Author Archives: Katharina

About Katharina

Katharina is a prehistoric archaeologist working at the Austrian Academy of Sciences. Her main research interests include the archaeology of the human body, gender, identity and personhood as expressed through funerary practices and art. She specialises in the Bronze and Iron Ages of Europe. As a mother of two young boys, she gathered some practical experience in addition to her theoretical interest in motherhood.

Sampling prehistoric baby bottles 2.0

Our little project to hunt for organic molecules in prehistoric baby bottles, also known as feeding vessels, has entered its second phase. In a pilot study, Julie Dunne from the Organic Geochemistry Unit of the University of Bristol has tested … Continue reading

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The necessary stuff: project meetings

Today’s attempt to capture our project meetings with a panoramic photograph makes my office appear much larger than it is! The team gathers once a month for what we call the ‘timesheet party’ – in this meeting, timesheets that record … Continue reading

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The womb and the toad: a curious connection

In the 1930s, an intriguing object was found in a pit filled with the rubble of a late Bronze Age house at Maissau, Lower Austria. At first, it did not seem to differ much from the daub fragments of a … Continue reading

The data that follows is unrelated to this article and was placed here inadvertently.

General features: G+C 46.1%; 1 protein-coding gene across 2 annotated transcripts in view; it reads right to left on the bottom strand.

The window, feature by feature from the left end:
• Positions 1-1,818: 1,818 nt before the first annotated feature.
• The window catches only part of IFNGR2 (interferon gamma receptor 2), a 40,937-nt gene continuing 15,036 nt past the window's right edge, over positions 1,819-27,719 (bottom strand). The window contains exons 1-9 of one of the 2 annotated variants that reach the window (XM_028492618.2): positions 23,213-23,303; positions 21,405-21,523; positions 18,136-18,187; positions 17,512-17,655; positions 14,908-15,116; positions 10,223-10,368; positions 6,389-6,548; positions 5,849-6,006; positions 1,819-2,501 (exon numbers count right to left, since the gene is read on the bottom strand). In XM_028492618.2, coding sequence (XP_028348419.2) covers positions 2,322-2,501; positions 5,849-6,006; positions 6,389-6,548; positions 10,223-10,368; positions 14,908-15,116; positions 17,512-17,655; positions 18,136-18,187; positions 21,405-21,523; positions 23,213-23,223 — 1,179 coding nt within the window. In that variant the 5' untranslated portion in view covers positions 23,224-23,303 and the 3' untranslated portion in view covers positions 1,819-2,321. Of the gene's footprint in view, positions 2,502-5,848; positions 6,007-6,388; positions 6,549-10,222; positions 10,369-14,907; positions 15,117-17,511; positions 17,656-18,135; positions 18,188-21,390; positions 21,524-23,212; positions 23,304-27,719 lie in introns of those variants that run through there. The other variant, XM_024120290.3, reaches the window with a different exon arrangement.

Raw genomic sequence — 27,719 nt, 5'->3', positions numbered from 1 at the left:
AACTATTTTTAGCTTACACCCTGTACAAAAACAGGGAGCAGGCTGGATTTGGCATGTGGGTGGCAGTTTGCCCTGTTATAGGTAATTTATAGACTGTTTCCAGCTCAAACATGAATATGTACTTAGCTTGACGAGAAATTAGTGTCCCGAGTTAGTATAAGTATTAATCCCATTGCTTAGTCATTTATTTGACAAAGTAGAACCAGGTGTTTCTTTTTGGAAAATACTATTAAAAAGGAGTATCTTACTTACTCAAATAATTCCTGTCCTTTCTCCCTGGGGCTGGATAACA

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2018 Society for the Study of Childhood in the Past Conference in Vienna

Source: 2018 Society for the Study of Childhood in the Past Conference in Vienna

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Marlon Bas joins the research team

In September of 2017, Marlon Bas joined the ‘motherhood in prehistory’ research team at the OREA Institute of the Austrian Academy of Sciences as a PhD student. Despite currently reading a truly fascinating long-winded account of the history of Rye … Continue reading

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Hunting for molecules in feeding vessels

Small vessels with spouts, from which liquid can be poured, are sometimes found in Bronze and Iron Age graves and settlements. They come in many sizes, shapes and decorations; although they generally fit the period-specific style, each piece is unique. … Continue reading

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A new addition to our research team

The ‘motherhood in prehistory’ research team at the OREA Institute of the Austrian Academy of Sciences welcomes a new team member: PhD student Lukas Waltenberger. Lukas in an energetic young anthropologist who will develop his PhD project on physical changes … Continue reading

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